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Would throwing various members of the American populous into fallout shelters help alleviate SARS-CoV-2?


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I'm reading through this: STATE OF WISCONSIN CIVIL DEFENSE NEWS BULLETIN (FEBRUARY 1964)

It argues the following:

Quote

"...The Department of Defense has continuously stressed that no other defense weapon -- neither the present bomber defense nor the potential missile defense -- can be effective without fallout shelters. New Pentagon studies have shown that, even in the worst conceivable kind of attack, fallout shelters of the kind recommended by the federal Office of Civil Defense would save from 25 million to 65 million people, and that the cost of saving these lives through a shelter program would be vastly less than the cost per life saved of any other defensive weapon now known..."

Well, I don't know how many government-funded fallout shelters are in existence, but perhaps there are many more these days (prior to the Office of Civil Defense being shut down). Perhaps the fallout shelters could save 100+ million lives. If so, I think it'd be within society's interest to the use the fallout shelters in an effort to bring down SARS-CoV-2 case count, deaths, etc..

Thoughts?

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Posted (edited)
17 hours ago, JeffreysTubes8 said:

The question is not whether the legal system works, but whether duck duck goose

I am unable to decipher what you hope to relay in your message.

In relation to my first post, I spent some more time thinking about it last night. So, what I started thinking was there are groups of individuals of the demographic of whom are more likely to be transmitters of SARS-CoV-2. Take those people (in however many rounds necessary), and throw them into the nuclear fall-out shelters for, say, two weeks. Then, let them out and bring in the next group of "most-likely-to-be-a-transmitter." I presume the pattern would lead to a quick decline in SARS-CoV-2 cases and deaths over time in the United States of America. I presume that a Federal Freedom of Information Act request (one or more) might be used to check the availability of the nuclear fallout shelters and their accessibility. However, there would still be a need to stock-pile the nuclear fallout shelters with food, toiletries, and hygiene goods.

I have been under the presumption that finances acquired from adequately dismissing debts over six years, relative to Federal student loans and the Contracts Disputes Act, would enable to Federal government of the United States of America to do sociological research on whom should go to a shelter, what would be needed for stay, doing psych evals on people and providing psychological conditioning (if necessary) to stay in such shelters [sociological research where applicable], and acquiring the materials for persons to be placed into such fallout shelters.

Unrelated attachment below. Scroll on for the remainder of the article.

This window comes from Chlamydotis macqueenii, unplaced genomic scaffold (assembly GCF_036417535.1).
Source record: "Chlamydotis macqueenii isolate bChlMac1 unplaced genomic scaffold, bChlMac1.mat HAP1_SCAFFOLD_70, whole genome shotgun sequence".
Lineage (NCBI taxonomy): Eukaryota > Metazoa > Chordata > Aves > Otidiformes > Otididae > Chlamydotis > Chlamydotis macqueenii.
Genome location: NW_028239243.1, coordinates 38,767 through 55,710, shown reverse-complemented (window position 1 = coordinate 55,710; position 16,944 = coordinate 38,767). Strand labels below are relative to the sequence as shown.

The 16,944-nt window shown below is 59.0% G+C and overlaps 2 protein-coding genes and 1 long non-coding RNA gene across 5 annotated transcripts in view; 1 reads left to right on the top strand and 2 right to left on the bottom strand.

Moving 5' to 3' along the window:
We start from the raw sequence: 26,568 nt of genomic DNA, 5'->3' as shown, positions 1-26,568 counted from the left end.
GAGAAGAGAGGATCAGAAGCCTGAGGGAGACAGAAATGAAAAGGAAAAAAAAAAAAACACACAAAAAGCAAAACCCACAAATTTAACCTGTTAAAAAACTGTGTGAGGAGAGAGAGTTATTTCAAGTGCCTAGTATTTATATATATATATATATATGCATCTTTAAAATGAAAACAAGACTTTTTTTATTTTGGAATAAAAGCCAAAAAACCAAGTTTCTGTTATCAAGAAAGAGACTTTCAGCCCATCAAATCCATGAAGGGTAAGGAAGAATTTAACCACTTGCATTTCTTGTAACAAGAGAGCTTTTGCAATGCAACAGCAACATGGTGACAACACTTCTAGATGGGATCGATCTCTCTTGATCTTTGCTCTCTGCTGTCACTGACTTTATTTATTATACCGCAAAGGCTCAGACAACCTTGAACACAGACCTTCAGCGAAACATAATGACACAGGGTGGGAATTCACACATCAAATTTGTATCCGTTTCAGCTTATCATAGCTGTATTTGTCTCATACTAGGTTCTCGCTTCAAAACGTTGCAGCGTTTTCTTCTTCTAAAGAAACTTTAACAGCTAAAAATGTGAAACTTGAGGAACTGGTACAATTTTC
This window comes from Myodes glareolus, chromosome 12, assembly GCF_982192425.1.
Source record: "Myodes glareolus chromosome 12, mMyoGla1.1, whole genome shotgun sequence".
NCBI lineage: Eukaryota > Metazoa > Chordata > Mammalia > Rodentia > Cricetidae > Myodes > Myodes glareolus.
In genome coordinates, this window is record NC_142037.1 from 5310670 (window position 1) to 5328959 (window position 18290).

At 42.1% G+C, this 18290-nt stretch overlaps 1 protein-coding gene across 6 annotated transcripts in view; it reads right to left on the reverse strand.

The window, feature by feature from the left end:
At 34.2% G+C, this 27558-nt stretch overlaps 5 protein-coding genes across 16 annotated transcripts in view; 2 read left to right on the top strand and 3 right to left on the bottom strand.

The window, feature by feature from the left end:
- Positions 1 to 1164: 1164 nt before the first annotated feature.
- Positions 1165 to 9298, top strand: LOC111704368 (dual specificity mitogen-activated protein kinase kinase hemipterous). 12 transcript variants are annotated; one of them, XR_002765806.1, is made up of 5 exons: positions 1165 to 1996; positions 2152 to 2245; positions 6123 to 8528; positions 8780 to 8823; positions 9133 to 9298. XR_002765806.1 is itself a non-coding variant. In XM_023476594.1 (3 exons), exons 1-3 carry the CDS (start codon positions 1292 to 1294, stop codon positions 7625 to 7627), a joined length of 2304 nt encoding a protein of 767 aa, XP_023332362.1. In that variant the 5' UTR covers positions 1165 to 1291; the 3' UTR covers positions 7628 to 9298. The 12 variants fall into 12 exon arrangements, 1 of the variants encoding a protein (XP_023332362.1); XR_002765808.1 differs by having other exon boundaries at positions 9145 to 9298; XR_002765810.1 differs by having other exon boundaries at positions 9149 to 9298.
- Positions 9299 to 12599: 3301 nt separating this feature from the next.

Based on a reading of "Meat Production and Supply Chain Under COVID-19 Scenario: Current Trends and Future Prospects" (May 2021) by Ijaz, et. al., I've come to the presumption that low-income workers have been taking the jobs of people of whom have been transmitting SARS-CoV-2. As the homeless tend to be of the lowest-income workers around, I consider they've been taking jobs for low pay where others have not, which might make them to be more suspectible to being hosts and transmitters of SARS-CoV-2. As such, I presume that it would be worthwhile to place the homeless population into the nuclear fallout shelters. I suggest, however, sociological research into this, as I might be wrong.

 

Also, I'd like to re-iterate an aspect of the cited material for emphasis on a point made in the original material:

Quote

...even in the worst conceivable kind of attack, fallout shelters of the kind recommended by the federal Office of Civil Defense would save from 25 million to 65 million people, and that the cost of saving these lives through a shelter program would be vastly less than the cost per life saved of any other defensive weapon now known..

 

Let me help narrow that down:

Quote